Global oil prices need to stay above $40 a barrel to keep deep offshore oil production and exploration economically viable in Nigeria, the head of the country's state-run oil firm said.
Oil's sharp drop in the last six months and the global credit crunch have raised concerns that many offshore projects may be delayed or cancelled in the world's eighth largest oil exporter.
“Deepwater developments in the region, particularly in the ultra-deep, require a sustainable crude price in excess of $40/bbl to support continued production, exploration and development,” Mohammed Barkindo, head of the NNPC, said at an offshore oil and gas conference.
Oil prices have tumbled from a peak of around $147 a barrel last July to $44 on Tuesday.
At the same time, costs for construction, labor and security have risen significantly in the last few years for domestic and international oil companies operating in Nigeria like Royal Dutch Shell and Exxon Mobil.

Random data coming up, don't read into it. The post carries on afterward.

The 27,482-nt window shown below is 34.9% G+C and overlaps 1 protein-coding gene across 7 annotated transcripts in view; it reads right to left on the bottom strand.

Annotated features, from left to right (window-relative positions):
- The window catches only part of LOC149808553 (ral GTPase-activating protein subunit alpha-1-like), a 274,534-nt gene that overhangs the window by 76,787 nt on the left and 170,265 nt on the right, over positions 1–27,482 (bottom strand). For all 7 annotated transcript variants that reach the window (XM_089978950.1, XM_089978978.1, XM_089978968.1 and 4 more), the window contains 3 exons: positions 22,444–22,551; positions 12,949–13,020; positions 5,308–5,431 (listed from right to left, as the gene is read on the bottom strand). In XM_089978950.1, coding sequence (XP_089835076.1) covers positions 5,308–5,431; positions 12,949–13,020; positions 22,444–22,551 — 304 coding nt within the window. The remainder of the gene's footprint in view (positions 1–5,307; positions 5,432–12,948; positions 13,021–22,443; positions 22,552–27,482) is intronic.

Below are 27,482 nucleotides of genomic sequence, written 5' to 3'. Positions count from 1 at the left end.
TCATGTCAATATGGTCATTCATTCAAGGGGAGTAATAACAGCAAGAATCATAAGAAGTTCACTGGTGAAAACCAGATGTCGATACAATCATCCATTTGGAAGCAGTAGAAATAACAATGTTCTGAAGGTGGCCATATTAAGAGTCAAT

“Given the uncertainty in crude prices in the long run, the industry needs to examine ways of achieving a steep reduction in costs,” Barkindo said.
Nearly all of Nigeria's oil production growth is expected to come from offshore, which already represents 40% of current output.
Nigeria's crude oil exports are expected to average around 1.7 million bpd in March, down from 1.88 million in December, due to OPEC quota cuts and outages.
About $33 billion has been spent on developing offshore oilfields since Africa's biggest oil producer opened up its waters to oil companies more than 15 years ago.
An additional $12 billion is expected to be invested in the next few years to develop Shell's Bonga SW and NW oilfields, Total's Usan and Exxon's Bosi.
That should help boost deepwater production capacity to around 1.3 million bpd, according to the NNPC.
But deciding whether to invest further in Nigeria's offshore oilfields has become more difficult as the size of oil discoveries become smaller, Barkindo said.
The amount of oil reserves found in the average offshore well was estimated at around 20 million barrels of oil equivalent in 2006, down from a peak of 65 million in the late 1990s. (Reuters)